The Brooklyn Cyclones opened up their 2011 season with prospects who need to have an eye-opening season before they jump the ship. In particular, third baseman Richard Lucas and outfield prospect Javier Rodriguez.
Archive: June 23rd, 2011
Mets 3 Athletics 2
It’s games like this that make me wonder why BeelzeBud Selig found it so necessary to artificially juice up the offense to make baseball “more appealing”. Because if you weren’t at the edge of your seat in the 8th and 9th inning of this game — and through most of the extra innings, for that matter — then you’ll never, ever appreciate the game and you probably don’t enjoy watching great mystery movies, either. The masterful pitching performances by R.A. Dickey and Gio Gonzalez built up great tension — an eight-inning crescendo that came to an exalting release when Jose Reyes ripped a triple. Even though it wasn’t a score, we all knew that Jose would score — somehow, some way. And when Justin Turner drove him in it might have been considered anticlimactic.
Of course, the emotional rollercoaster took a heart-wrenching, stomach-turning dive when Francisco Rodriguez allowed the A’s to tie it up in the ninth. As a Mets fan, you weren’t happy, but as a viewer watching the plot twist, it was purely magnificent entertainment value.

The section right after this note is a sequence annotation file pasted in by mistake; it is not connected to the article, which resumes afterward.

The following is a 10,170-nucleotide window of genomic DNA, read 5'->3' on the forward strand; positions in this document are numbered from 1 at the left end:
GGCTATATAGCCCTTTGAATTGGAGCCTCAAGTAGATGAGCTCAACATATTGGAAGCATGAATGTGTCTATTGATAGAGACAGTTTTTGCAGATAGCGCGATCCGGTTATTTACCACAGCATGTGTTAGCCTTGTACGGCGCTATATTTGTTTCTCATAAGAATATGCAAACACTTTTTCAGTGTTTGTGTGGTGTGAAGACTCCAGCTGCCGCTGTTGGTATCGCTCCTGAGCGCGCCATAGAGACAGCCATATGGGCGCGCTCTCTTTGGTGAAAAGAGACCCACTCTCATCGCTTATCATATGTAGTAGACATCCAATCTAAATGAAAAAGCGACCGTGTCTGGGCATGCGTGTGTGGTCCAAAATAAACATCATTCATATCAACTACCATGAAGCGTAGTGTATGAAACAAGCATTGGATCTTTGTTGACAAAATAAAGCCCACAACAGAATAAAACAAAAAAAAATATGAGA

In the extra innings that followed, there were about dozen moments that had us on the edge of our seats — be they strikeouts that almost weren’t, or drives off of bats that were erased by improbable dives. Just when you thought the story might end, it instead took a turn and continued to evolve.
And when the game finally ended, you were still at the edge of your seat, and as a Mets fan elated — while as a mere spectator of the storyline, you may have been mildly disappointed that the movie was over, because the story succeeded in ending at a point where you were hoping it would continue for just a few more minutes (or not end at all).
Who needs homeruns when the game can naturally tell a brilliant story like that?